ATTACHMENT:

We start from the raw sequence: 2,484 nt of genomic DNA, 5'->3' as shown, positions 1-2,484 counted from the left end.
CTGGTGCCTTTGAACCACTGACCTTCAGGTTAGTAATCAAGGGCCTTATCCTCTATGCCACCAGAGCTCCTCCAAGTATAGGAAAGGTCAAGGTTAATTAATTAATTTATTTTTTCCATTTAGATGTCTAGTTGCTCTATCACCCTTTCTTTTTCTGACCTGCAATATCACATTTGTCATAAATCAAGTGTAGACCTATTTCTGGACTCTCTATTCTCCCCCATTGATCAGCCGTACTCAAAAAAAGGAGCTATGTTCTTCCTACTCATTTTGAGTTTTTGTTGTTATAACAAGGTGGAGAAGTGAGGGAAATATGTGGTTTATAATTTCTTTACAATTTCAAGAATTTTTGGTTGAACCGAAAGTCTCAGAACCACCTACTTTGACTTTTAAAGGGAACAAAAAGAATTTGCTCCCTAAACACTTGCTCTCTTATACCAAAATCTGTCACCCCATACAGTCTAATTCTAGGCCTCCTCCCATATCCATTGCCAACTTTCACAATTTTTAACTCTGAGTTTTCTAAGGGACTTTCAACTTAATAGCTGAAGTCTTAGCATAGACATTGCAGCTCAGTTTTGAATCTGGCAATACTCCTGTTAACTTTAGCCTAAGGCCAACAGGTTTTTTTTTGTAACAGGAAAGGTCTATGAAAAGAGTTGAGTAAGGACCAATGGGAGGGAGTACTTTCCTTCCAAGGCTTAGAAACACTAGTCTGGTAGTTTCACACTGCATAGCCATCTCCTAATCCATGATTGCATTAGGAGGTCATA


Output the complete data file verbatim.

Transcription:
We start from the raw sequence: 2,484 nt of genomic DNA, 5'->3' as shown, positions 1-2,484 counted from the left end.
CTGGTGCCTTTGAACCACTGACCTTCAGGTTAGTAATCAAGGGCCTTATCCTCTATGCCACCAGAGCTCCTCCAAGTATAGGAAAGGTCAAGGTTAATTAATTAATTTATTTTTTCCATTTAGATGTCTAGTTGCTCTATCACCCTTTCTTTTTCTGACCTGCAATATCACATTTGTCATAAATCAAGTGTAGACCTATTTCTGGACTCTCTATTCTCCCCCATTGATCAGCCGTACTCAAAAAAAGGAGCTATGTTCTTCCTACTCATTTTGAGTTTTTGTTGTTATAACAAGGTGGAGAAGTGAGGGAAATATGTGGTTTATAATTTCTTTACAATTTCAAGAATTTTTGGTTGAACCGAAAGTCTCAGAACCACCTACTTTGACTTTTAAAGGGAACAAAAAGAATTTGCTCCCTAAACACTTGCTCTCTTATACCAAAATCTGTCACCCCATACAGTCTAATTCTAGGCCTCCTCCCATATCCATTGCCAACTTTCACAATTTTTAACTCTGAGTTTTCTAAGGGACTTTCAACTTAATAGCTGAAGTCTTAGCATAGACATTGCAGCTCAGTTTTGAATCTGGCAATACTCCTGTTAACTTTAGCCTAAGGCCAACAGGTTTTTTTTTGTAACAGGAAAGGTCTATGAAAAGAGTTGAGTAAGGACCAATGGGAGGGAGTACTTTCCTTCCAAGGCTTAGAAACACTAGTCTGGTAGTTTCACACTGCATAGCCATCTCCTAATCCATGATTGCATTAGGAGGTCATA